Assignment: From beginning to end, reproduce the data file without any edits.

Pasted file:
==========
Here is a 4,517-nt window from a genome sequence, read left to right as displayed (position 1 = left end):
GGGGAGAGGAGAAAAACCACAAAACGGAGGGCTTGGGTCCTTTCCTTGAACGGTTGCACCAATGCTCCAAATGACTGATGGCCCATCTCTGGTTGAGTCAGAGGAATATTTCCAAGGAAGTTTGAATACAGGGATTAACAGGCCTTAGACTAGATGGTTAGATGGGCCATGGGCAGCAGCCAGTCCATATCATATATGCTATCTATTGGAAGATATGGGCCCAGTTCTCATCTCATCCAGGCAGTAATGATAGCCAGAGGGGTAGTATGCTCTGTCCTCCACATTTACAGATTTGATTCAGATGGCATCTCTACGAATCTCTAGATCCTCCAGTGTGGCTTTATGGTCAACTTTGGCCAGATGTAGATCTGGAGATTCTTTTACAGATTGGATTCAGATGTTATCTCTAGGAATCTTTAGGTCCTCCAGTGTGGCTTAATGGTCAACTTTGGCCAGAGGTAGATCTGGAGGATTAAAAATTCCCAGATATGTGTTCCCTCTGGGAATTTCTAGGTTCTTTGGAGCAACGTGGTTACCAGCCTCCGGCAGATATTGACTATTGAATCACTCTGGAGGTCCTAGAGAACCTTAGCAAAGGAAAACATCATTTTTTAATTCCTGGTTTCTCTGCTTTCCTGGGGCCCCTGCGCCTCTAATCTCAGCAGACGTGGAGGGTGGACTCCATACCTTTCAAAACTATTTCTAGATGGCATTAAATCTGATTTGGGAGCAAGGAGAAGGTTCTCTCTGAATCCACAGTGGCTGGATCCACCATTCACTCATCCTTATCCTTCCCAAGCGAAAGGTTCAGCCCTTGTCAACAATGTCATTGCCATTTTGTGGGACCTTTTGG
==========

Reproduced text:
Here is a 4,517-nt window from a genome sequence, read left to right as displayed (position 1 = left end):
GGGGAGAGGAGAAAAACCACAAAACGGAGGGCTTGGGTCCTTTCCTTGAACGGTTGCACCAATGCTCCAAATGACTGATGGCCCATCTCTGGTTGAGTCAGAGGAATATTTCCAAGGAAGTTTGAATACAGGGATTAACAGGCCTTAGACTAGATGGTTAGATGGGCCATGGGCAGCAGCCAGTCCATATCATATATGCTATCTATTGGAAGATATGGGCCCAGTTCTCATCTCATCCAGGCAGTAATGATAGCCAGAGGGGTAGTATGCTCTGTCCTCCACATTTACAGATTTGATTCAGATGGCATCTCTACGAATCTCTAGATCCTCCAGTGTGGCTTTATGGTCAACTTTGGCCAGATGTAGATCTGGAGATTCTTTTACAGATTGGATTCAGATGTTATCTCTAGGAATCTTTAGGTCCTCCAGTGTGGCTTAATGGTCAACTTTGGCCAGAGGTAGATCTGGAGGATTAAAAATTCCCAGATATGTGTTCCCTCTGGGAATTTCTAGGTTCTTTGGAGCAACGTGGTTACCAGCCTCCGGCAGATATTGACTATTGAATCACTCTGGAGGTCCTAGAGAACCTTAGCAAAGGAAAACATCATTTTTTAATTCCTGGTTTCTCTGCTTTCCTGGGGCCCCTGCGCCTCTAATCTCAGCAGACGTGGAGGGTGGACTCCATACCTTTCAAAACTATTTCTAGATGGCATTAAATCTGATTTGGGAGCAAGGAGAAGGTTCTCTCTGAATCCACAGTGGCTGGATCCACCATTCACTCATCCTTATCCTTCCCAAGCGAAAGGTTCAGCCCTTGTCAACAATGTCATTGCCATTTTGTGGGACCTTTTGG